The Last Word

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The Last Word

Sarah L. Courteau

Why the world of letters won't end if the Oxford English Dictionary is never printed again.

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The Oxford English Dictionary has been making headlines in the last few days, and the whole brouhaha reminds me of that old English children’s story “The Three Sillies,” about the hazards of borrowing trouble. This weekend Britain’s Sunday Times published a story in which the CEO of Oxford University Press, when asked whether the third edition, which is still at least 10 years from completion, would be published in print as well as digital form, made the mistake of saying the obvious: “I doubt it.” He remarked that the print dictionary market is “falling away by tens of percent a year.” Never mind that in the same article, a publicity spokesperson said that if the demand existed at the time of publication, physical copies of the OED would be printed. (The OED’s second edition, which came out in 1989, consists of 20 hefty volumes and retails on Amazon.com for $1,290.) The Chicken Littles among dictionary pundits were already off and running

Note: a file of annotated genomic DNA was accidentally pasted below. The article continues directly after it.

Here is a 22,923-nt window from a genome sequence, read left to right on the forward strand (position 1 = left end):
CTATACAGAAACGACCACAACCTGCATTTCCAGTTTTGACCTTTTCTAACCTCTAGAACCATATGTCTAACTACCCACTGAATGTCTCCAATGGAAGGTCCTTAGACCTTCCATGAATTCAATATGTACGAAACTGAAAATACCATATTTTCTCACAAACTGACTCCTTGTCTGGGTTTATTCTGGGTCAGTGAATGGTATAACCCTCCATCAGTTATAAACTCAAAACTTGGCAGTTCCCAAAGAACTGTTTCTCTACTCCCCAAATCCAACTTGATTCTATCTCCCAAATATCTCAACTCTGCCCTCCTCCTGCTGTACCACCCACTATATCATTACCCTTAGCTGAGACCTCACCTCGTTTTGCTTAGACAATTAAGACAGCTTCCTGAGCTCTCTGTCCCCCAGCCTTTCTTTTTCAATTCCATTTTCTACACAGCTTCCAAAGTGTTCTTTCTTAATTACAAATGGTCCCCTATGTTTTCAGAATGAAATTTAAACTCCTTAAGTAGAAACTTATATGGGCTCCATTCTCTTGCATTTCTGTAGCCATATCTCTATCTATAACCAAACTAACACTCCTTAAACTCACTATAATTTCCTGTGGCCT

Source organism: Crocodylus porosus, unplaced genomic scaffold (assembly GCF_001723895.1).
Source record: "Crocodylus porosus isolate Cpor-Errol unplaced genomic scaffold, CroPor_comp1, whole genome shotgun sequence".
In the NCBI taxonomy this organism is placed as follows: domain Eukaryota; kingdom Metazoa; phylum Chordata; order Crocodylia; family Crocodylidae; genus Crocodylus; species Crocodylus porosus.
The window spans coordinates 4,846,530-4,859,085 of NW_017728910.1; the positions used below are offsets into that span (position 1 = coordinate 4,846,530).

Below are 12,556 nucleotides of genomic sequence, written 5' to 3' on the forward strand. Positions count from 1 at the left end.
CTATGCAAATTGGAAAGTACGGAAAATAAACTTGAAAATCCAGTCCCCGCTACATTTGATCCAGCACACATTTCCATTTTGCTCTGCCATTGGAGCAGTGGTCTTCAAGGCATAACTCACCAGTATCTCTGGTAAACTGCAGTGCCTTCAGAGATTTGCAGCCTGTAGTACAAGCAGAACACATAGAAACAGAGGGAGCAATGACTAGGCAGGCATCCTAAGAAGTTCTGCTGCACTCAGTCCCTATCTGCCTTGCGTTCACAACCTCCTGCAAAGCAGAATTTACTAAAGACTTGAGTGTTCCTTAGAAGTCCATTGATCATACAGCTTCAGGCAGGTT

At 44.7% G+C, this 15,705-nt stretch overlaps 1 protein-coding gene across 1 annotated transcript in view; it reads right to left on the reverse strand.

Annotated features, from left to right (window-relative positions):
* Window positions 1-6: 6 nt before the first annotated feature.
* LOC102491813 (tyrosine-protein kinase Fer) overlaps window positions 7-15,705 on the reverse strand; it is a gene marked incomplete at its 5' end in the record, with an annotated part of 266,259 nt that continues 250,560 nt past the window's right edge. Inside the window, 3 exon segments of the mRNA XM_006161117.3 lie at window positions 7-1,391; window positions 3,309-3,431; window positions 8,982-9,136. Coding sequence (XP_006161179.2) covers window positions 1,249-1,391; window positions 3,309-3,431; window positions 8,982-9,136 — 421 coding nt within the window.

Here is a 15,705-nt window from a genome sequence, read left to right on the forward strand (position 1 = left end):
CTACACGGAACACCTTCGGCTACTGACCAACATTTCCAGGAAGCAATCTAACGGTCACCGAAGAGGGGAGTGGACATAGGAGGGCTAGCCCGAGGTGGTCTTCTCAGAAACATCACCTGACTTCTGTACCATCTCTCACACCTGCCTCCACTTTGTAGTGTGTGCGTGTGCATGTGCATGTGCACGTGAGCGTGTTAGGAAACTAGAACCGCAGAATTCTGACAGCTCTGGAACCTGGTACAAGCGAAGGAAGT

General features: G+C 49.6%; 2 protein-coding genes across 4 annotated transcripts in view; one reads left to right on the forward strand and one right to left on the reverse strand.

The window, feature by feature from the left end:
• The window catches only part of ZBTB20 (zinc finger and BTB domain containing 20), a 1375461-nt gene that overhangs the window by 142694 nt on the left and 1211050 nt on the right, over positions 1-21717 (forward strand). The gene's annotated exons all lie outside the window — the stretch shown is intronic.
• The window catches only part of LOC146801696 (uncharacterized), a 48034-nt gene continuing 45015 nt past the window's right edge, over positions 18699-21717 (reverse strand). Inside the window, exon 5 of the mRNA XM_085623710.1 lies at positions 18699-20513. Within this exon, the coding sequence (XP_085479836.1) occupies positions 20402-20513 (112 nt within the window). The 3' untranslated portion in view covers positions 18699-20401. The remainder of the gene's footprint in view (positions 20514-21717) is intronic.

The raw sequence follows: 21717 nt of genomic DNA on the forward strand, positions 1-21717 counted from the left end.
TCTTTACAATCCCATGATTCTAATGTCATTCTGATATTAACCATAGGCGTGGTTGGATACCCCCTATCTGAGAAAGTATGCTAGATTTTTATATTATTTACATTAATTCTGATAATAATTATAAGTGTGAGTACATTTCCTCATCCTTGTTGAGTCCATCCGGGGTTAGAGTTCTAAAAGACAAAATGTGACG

Two years ago, Charlotte Brewer, author of a book about the history of the OED, wrote an essay for us, “Only Words,” in which she contemplated the future of the dictionary after a similar round of speculation. Her conclusions should offer some comfort to those who think that the digitization of the OED represents one more cultural tombstone.
 
Photo credit: Camille Hoel via flickr